The Life of a Road ‘Dog’: Hop Aboard the Wienermobile with a Wisconsin Hotdogger

By Christina Lorey
September 21, 2023

You have a better chance of getting into Harvard than becoming a Hotdogger. While the Ivy League University accepts 4% of applicants, Oscar Mayer accepts just 1%. Let that sink in.

Every year, the meat company scouts 12 new “Hotdoggers” to drive its iconic Wienermobile cross-country as part of the brand’s most well-known marketing strategy. Since the Hotdogger program launched in 1988, recent college grads must commit to a one-year contract and travel 20,000 miles across 20+ states to promote the brand through social media posts and personal interactions.

MORE: How This Year’s Hotdoggers Got the Job

It’s a good thing most hotdoggers consider the experience “priceless,” because the role only pays about $36,000/year. One of this year’s Hotdoggers is recent UW grad Samantha Benish. She answered a few of our questions:

How did you come across the job?
I actually never knew that being a Frankfurter was a “legit” job growing up—it seemed too good to be true! I first came across the job during my senior year of college at the University of Wisconsin-Madison. Oscar Mayer recruits at a number of universities across the country, and UW-Madison was one of them.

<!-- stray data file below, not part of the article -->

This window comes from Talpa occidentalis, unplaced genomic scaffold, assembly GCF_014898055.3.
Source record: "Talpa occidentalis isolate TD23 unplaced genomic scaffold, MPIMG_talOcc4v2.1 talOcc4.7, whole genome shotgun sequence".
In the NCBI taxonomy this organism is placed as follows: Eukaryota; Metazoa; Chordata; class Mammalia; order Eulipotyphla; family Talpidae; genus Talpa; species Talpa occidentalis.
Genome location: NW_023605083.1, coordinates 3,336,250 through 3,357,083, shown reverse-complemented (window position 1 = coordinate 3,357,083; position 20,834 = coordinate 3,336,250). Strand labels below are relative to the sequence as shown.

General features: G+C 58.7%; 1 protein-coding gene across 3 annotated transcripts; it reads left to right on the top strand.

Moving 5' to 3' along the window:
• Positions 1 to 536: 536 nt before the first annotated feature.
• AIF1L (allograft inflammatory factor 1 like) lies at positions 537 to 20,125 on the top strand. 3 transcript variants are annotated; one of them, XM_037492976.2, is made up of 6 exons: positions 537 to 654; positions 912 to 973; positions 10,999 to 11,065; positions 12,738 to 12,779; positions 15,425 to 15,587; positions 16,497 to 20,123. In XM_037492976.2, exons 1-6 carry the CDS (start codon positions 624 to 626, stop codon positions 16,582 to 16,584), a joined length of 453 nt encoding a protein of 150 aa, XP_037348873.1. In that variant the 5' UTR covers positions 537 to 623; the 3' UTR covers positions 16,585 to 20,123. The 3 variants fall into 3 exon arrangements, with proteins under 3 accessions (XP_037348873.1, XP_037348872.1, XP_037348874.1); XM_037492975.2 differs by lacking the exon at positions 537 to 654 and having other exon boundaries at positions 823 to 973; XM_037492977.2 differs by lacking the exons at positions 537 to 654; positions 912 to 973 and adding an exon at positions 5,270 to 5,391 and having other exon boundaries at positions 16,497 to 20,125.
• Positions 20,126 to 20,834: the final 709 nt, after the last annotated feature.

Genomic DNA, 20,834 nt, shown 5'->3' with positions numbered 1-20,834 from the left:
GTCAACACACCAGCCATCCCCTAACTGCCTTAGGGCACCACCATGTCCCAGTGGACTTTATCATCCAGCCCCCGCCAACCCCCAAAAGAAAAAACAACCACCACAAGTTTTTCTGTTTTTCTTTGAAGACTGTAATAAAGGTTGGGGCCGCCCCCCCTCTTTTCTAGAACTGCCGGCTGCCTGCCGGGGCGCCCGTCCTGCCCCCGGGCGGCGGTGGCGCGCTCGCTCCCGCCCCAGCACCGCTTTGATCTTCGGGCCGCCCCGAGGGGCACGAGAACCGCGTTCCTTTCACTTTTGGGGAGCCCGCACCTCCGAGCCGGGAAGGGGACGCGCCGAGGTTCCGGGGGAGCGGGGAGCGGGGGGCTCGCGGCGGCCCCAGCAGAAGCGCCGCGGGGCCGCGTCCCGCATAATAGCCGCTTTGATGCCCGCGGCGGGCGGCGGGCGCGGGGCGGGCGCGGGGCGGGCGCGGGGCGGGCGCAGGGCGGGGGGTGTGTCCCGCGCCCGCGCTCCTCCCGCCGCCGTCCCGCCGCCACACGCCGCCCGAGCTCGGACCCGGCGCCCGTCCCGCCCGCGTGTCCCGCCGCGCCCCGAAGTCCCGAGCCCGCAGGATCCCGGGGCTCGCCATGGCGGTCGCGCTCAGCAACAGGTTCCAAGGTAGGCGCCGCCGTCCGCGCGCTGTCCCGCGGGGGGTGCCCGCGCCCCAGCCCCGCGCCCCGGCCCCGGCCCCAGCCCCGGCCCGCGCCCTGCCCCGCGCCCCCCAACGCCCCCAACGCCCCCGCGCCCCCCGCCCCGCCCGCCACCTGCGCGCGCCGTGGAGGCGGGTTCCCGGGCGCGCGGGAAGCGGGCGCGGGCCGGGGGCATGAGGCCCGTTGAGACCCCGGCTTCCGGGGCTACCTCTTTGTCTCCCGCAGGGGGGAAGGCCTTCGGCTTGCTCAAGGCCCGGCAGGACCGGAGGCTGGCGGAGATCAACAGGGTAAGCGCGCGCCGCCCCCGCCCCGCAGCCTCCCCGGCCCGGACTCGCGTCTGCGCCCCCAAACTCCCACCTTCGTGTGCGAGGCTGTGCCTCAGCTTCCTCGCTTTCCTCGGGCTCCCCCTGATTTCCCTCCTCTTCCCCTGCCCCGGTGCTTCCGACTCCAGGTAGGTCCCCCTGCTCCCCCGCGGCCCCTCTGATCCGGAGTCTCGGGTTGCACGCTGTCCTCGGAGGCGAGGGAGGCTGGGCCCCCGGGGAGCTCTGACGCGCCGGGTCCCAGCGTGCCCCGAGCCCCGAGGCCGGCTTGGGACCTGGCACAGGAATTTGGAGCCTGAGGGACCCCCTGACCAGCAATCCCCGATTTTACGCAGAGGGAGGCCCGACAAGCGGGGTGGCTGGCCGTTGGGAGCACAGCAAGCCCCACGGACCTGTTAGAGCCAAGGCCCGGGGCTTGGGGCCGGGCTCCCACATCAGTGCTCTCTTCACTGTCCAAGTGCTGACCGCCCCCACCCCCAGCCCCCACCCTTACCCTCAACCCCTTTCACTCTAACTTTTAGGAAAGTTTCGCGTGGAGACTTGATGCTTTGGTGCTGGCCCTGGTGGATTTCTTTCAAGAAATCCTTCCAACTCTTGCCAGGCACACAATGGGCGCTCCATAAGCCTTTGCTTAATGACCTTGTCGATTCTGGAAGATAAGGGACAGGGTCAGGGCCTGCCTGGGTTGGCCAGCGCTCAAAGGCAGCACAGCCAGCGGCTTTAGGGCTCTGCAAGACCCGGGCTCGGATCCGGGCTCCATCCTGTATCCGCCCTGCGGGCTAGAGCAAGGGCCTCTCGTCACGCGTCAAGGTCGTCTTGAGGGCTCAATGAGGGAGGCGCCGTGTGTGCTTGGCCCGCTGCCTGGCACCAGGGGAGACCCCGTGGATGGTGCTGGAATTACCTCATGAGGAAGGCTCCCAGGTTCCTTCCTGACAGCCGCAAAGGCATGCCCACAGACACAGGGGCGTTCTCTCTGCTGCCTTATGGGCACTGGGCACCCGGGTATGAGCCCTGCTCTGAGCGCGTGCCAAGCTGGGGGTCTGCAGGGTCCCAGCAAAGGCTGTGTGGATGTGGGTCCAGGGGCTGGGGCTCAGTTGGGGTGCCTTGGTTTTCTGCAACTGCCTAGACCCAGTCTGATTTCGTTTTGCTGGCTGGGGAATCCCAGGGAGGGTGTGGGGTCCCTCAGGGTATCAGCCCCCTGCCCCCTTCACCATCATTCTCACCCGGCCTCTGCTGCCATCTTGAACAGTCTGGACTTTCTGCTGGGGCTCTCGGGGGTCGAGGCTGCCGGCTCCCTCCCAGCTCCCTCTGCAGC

What compelled you to apply?
My advisor sent me an email about applying and said I would be a great fit. The day I received that email, I was waking out of one of my lectures and the iconic Wienermobile drove right past me. It was a sign, and the rest is history!

What’s been the best part so far?
I get to travel to places I’ve only dreamed of, and I get to meet some incredible people. However, I think I’m happiest spreading smiles in even the smallest of communities. Everyone deserves a little bit of joy in their life, and I’m the lucky one who gets to bring that to them. It’s a once-in-a-lifetime opportunity!


  • Christina Lorey

    Christina is an Edward R. Murrow-winning journalist and former producer, reporter, and anchor for TV stations in Madison and Moline. When she’s not writing or asking questions, you can find her volunteering with Girls on the Run, the Pancreatic Cancer Action Network, and various mental health organizations.

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